It came, we saw, she conquered.
Caitlyn Jenner's incredible, breathtaking Vanity Fair cover is sure to dominate the cultural conversation for a long time, and deservingly so. It can't and shouldn't be ignored, however, that although Jenner's reveal (as well as the outpouring of praise and well-wishes that quickly followed) certainly marks a crucial step into a more accepting and progressive future, the trans community is vast, diverse, and stretches far, far past the admittedly wealthy, white, and famous Jenner. When it comes down to it, not every transwoman gets her own mega-hyped reality show or can afford to look like Jessica Lange, nor should she need to in order to be embraced and respected by those outside her community.
Yes, we should by all means celebrate Caitlyn and her personal victory; it's no small feat. But it is unfortunate and flat-out wrong if we halt the conversation there. Between the alarmingly high rate of suicides among trans kids and the continued violence against transwomen of color, there are still a great many trans-related issues that we need to recognize, discuss, and repair. There is still so much work to be done.
In order to continue any conversation regarding human rights issues, it is always helpful to have entertainment to engage and enlighten us. Here, then, is a brief starter list of carefully-curated films and television programs that shine a much-needed light on transpeople, both real and fictional, in both dramatic and documentary work. The list skews mainstream, but we hope it will inspire you to dig deeper into film history and check out the seminal works of Pedro Almodóvar, Rainer Werner Fassbinder, and Paul Morrissey.
In the meantime, Tribeca recommends:
Boy Meets Girl (2014)
Eric Schaeffer's modestly-made but sweetly-realized comedy about the romantic tribulations of a Southern trans girl named Ricky (Michelle Hendley) got a quiet release in four theaters this winter, which is a shame because it's subversive and accessible enough to please a bigger audience. Hopefully it'll find its fans on home release so that more viewers can cozy up to this warm and winsome indie whose lovely, funny, and charismatic lead actress could teach Kate Hudson a thing or two about charmingly anchoring your very own romcom. Stream it on Netflix!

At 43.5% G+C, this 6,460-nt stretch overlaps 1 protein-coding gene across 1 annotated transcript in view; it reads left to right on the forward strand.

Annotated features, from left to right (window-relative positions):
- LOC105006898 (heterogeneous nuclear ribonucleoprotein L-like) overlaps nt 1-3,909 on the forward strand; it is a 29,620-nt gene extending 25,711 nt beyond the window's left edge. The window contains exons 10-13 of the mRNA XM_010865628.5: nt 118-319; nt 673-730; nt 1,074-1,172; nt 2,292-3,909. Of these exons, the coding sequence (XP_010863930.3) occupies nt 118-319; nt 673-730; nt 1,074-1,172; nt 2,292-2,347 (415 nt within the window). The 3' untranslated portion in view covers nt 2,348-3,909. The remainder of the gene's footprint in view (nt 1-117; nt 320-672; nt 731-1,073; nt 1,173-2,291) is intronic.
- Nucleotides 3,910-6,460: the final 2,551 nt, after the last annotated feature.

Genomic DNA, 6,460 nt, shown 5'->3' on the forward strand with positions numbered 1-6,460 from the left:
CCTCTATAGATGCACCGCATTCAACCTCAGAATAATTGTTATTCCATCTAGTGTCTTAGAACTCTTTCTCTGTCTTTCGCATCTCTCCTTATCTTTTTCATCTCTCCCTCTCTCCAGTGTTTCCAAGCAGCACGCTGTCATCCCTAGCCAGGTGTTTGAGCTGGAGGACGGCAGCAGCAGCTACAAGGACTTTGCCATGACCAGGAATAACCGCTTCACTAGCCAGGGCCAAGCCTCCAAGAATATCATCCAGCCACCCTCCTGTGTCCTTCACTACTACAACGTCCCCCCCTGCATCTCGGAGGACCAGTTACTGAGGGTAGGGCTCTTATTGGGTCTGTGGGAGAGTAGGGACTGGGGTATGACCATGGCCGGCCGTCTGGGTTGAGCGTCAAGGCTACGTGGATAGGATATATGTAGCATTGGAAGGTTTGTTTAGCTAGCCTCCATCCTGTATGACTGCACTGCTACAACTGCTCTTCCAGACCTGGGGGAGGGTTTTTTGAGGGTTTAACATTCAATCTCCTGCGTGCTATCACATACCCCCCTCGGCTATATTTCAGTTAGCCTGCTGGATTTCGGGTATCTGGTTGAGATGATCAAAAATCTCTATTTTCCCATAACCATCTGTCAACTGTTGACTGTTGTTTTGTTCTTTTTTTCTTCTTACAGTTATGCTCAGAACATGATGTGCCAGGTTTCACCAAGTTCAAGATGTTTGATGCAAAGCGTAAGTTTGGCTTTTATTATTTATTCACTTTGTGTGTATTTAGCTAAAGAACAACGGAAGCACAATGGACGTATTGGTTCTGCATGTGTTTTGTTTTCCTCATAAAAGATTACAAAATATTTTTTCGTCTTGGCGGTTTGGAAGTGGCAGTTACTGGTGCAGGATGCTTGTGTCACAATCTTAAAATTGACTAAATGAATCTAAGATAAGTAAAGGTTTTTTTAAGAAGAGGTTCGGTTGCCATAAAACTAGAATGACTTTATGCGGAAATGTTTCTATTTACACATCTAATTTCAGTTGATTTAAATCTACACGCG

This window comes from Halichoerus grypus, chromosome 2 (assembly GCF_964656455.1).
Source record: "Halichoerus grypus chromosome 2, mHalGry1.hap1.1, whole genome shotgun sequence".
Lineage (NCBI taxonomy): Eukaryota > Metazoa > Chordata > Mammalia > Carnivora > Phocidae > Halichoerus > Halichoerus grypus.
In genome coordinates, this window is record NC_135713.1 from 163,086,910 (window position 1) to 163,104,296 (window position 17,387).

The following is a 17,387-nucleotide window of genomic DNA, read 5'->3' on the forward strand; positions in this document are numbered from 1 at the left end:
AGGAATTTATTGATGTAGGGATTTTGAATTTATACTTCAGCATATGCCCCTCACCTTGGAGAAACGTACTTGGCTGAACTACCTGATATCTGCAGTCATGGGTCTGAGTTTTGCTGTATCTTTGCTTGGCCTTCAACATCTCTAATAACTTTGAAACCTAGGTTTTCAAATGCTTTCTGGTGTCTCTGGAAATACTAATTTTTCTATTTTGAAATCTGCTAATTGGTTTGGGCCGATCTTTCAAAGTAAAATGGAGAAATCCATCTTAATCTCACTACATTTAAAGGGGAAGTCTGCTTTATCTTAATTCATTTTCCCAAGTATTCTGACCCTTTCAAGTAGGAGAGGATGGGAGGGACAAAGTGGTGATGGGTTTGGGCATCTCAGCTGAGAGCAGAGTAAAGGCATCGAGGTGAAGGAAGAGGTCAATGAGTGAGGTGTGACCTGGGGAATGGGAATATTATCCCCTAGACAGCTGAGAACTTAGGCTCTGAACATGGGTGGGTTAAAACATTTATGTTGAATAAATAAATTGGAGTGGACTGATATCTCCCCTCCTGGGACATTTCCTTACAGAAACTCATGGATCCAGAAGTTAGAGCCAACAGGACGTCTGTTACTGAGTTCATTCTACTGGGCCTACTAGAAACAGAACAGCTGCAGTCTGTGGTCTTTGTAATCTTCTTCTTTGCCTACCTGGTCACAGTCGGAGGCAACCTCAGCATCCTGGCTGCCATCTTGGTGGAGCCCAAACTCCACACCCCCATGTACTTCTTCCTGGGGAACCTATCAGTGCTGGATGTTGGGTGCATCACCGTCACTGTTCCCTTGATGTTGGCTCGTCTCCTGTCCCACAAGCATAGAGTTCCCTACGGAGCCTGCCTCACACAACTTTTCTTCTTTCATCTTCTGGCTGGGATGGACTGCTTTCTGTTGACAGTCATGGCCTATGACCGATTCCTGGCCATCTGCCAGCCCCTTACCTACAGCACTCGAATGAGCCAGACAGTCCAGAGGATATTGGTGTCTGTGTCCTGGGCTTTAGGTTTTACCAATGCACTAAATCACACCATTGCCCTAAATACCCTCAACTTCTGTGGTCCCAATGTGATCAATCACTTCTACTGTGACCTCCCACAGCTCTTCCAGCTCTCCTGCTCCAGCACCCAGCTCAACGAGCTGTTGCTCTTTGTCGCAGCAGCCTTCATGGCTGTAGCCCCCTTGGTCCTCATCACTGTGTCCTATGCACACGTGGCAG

Boys Don't Cry (1999)
We don't talk often enough about how much of a bonafide masterpiece Kimberly Peirce's Boys Don't Cry remains. In depicting the tragic final days of Brandon Teena, a Nebraska trans boy slain by friends upon discovery of his identity, Peirce uses the passion and power of her politically-minded vision to ensure the timelessness of Brandon's story, conveyed through the electrifyingly textured depiction of America's midwest and the invigorating efforts of all of her actors, but especially the peerless Hilary Swank. Boys Don't Cry is as lived-in as the Western shirts on Swank's reedy frame, as impeccably and rapturously-made as any American classic of its era, or any era, and as full of the same sensitivity, magic, and bravery that Brandon's rebel spirit entailed.
Gun Hill Road (2011)
As a piece of narrative filmmaking, Rashaad Ernesto Green's Gun Hill Road isn't exactly a groundbreaker. But as a showcase for Harmony Santana, a trans actress who stars as a young Latino teen struggling to transition against the wishes of her ex-con father, it's very nearly indispensable. Santana is the first openly transgender actress to be nominated for an Indie Spirit Award, and even though her career has unfortunately cooled off as of late, Gun Hill Road is still worth seeing for her strong, poignant performance, as well as for the rare but refreshing sight of an actual trans performer being allowed to play a trans character. Stream it on Netflix!